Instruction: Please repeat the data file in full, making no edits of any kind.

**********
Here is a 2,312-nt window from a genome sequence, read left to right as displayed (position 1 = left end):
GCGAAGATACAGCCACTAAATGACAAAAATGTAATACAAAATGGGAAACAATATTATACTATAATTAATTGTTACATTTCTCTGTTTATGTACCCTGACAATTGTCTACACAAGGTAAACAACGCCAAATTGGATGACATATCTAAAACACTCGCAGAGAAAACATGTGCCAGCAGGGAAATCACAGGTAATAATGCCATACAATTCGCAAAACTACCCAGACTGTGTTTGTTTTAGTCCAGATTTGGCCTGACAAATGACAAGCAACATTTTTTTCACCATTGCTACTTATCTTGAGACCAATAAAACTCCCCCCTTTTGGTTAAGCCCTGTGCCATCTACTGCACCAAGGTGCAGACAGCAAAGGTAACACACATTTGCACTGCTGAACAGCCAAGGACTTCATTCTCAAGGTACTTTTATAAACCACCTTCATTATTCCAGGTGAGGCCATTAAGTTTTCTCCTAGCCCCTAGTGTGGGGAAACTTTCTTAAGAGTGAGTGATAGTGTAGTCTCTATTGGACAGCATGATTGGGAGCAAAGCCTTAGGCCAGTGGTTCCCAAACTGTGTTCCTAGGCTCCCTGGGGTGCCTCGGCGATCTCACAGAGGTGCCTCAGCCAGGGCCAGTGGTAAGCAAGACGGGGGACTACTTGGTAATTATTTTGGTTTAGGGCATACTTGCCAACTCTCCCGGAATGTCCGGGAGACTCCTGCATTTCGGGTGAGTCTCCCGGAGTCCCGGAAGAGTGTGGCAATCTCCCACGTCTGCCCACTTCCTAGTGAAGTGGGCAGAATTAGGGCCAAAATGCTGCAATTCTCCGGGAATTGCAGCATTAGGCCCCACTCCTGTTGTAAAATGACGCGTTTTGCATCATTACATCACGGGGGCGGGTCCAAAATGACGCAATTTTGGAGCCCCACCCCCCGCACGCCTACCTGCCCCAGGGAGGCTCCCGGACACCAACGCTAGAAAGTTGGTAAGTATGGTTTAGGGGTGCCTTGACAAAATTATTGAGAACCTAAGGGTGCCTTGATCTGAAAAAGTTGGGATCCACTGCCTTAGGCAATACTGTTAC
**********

Here is a 2,312-nt window from a genome sequence, read left to right as displayed (position 1 = left end):
GCGAAGATACAGCCACTAAATGACAAAAATGTAATACAAAATGGGAAACAATATTATACTATAATTAATTGTTACATTTCTCTGTTTATGTACCCTGACAATTGTCTACACAAGGTAAACAACGCCAAATTGGATGACATATCTAAAACACTCGCAGAGAAAACATGTGCCAGCAGGGAAATCACAGGTAATAATGCCATACAATTCGCAAAACTACCCAGACTGTGTTTGTTTTAGTCCAGATTTGGCCTGACAAATGACAAGCAACATTTTTTTCACCATTGCTACTTATCTTGAGACCAATAAAACTCCCCCCTTTTGGTTAAGCCCTGTGCCATCTACTGCACCAAGGTGCAGACAGCAAAGGTAACACACATTTGCACTGCTGAACAGCCAAGGACTTCATTCTCAAGGTACTTTTATAAACCACCTTCATTATTCCAGGTGAGGCCATTAAGTTTTCTCCTAGCCCCTAGTGTGGGGAAACTTTCTTAAGAGTGAGTGATAGTGTAGTCTCTATTGGACAGCATGATTGGGAGCAAAGCCTTAGGCCAGTGGTTCCCAAACTGTGTTCCTAGGCTCCCTGGGGTGCCTCGGCGATCTCACAGAGGTGCCTCAGCCAGGGCCAGTGGTAAGCAAGACGGGGGACTACTTGGTAATTATTTTGGTTTAGGGCATACTTGCCAACTCTCCCGGAATGTCCGGGAGACTCCTGCATTTCGGGTGAGTCTCCCGGAGTCCCGGAAGAGTGTGGCAATCTCCCACGTCTGCCCACTTCCTAGTGAAGTGGGCAGAATTAGGGCCAAAATGCTGCAATTCTCCGGGAATTGCAGCATTAGGCCCCACTCCTGTTGTAAAATGACGCGTTTTGCATCATTACATCACGGGGGCGGGTCCAAAATGACGCAATTTTGGAGCCCCACCCCCCGCACGCCTACCTGCCCCAGGGAGGCTCCCGGACACCAACGCTAGAAAGTTGGTAAGTATGGTTTAGGGGTGCCTTGACAAAATTATTGAGAACCTAAGGGTGCCTTGATCTGAAAAAGTTGGGATCCACTGCCTTAGGCAATACTGTTAC